addendum of sorts. But the language, in which objects and relations are
expressed in terms of "power," are definitive of the late Foucault, and
it sounds like the humble beginnings of a, may I say, "general" theory of
truth on the part of Foucault.
In relation to ROM then, the difficulty rests in the chronologies of the
two different works and the disparate positions that seem to evolve.
"DT: The efficacy of your discourse comes into play completely in the
balance between the force of the demonstration and the capacity to refer
to an experience that might lead to a transformation of the cultural
horizons within which we judge and experience our present. I still don't
understand how, in your opinion, this process is related to what we
called before the "criterion of truth." That is to say, to what extent
are the transformations which you are talking about in a relationship to
truth; or how do they produce "truth-effects"?
MF: There is a peculiar relation between things I've written and the
effects they have produced. I'm not saying this out of vanity. Look at
the fate of _The History Of Madness_: as soon as it was published, it was
very well received in some literary circles (Blanchot, Roland Barthes);
considered with curiosity at first by psychiatrists; totally ignored by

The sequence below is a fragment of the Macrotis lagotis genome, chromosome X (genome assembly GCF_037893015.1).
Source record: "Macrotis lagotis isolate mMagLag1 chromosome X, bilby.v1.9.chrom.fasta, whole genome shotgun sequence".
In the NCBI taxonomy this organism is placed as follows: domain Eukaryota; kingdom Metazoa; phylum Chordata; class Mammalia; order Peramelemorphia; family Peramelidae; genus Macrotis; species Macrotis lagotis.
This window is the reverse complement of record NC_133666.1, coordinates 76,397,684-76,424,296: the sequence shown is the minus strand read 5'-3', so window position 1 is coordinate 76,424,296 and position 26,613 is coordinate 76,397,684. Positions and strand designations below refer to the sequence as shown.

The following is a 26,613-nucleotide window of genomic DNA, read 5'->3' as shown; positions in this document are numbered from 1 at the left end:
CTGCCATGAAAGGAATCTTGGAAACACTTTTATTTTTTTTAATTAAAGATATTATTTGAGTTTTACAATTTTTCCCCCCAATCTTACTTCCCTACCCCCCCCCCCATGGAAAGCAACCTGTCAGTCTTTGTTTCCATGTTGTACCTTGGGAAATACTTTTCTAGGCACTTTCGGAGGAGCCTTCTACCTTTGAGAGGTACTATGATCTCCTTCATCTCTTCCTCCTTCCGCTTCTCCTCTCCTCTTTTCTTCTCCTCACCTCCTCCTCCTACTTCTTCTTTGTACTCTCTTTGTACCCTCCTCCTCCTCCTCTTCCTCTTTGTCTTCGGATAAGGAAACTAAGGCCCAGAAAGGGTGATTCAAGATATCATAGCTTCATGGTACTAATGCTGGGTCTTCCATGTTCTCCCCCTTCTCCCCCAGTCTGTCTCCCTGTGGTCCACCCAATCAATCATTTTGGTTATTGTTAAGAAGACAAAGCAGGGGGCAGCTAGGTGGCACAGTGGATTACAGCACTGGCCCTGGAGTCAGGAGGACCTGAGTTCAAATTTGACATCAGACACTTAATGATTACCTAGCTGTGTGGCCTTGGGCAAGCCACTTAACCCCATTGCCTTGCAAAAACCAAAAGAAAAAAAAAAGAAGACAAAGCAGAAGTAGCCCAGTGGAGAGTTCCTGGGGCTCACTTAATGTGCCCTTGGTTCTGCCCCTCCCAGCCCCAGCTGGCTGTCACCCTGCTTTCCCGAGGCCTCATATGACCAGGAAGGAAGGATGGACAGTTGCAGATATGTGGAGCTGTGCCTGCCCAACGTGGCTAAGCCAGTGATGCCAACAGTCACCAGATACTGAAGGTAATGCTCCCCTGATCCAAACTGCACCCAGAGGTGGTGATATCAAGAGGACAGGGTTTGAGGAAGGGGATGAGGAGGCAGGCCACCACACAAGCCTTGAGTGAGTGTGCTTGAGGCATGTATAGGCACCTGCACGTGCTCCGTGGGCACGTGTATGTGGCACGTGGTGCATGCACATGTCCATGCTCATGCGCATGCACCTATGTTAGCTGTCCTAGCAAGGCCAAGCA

historians who didn't consider it interesting, etc. Then, after a few
months, the level of hostility was raised to the point that the book was
judged a direct attack against modern psychiatry and a manifesto of
anti-psychiatry. This was absolutely not my intention for at least two
reasons: first, when I wrote the book in Poland in 1958, anti-psychiatry
didn't exist (Laing himself was little known); second, it wasn't a matter
in any case of a direct attack on contemporary psychiatry, because it
stopped at analyzing facts and events which took place no later than the
beginning of the nineteenth century. And so why did people insist on
seeing in that work a direct attack on contemporary psychiatry? I'm
convinced that the reason is this: the book constituted for me - and for
those who read or used it - a tranformation of the relation (marked
historically, theoretically, and also from the ethical point of view)
which we ourselves have with madness, the institution of psychiatry, and
the "truth" of that discourse.
So here is a book that functions as an experience, much more than as the
demonstration of a historical truth. Thus I return to the discourse on
"truth": it is evident that in order to have such an experience through a
book like _The History Of Madness_, it is necessary that what it asserts
is somehow "true," in terms of historically verifiable truth. But what
is essential is not found in a series of historically verifiable proofs;
it lies rather in the experience which the book permits us to have. And
an experience is neither true nor false: it is always a fiction,
something constructed, which exists only after it has been made, not
before; it isn't something that is "true," but it has been a reality.
To summarize, then: the difficult relation with truth is entirely at
stake in the way in which truth is found used inside an experience, not
fastened to it, and which, within certain limits, destroys it."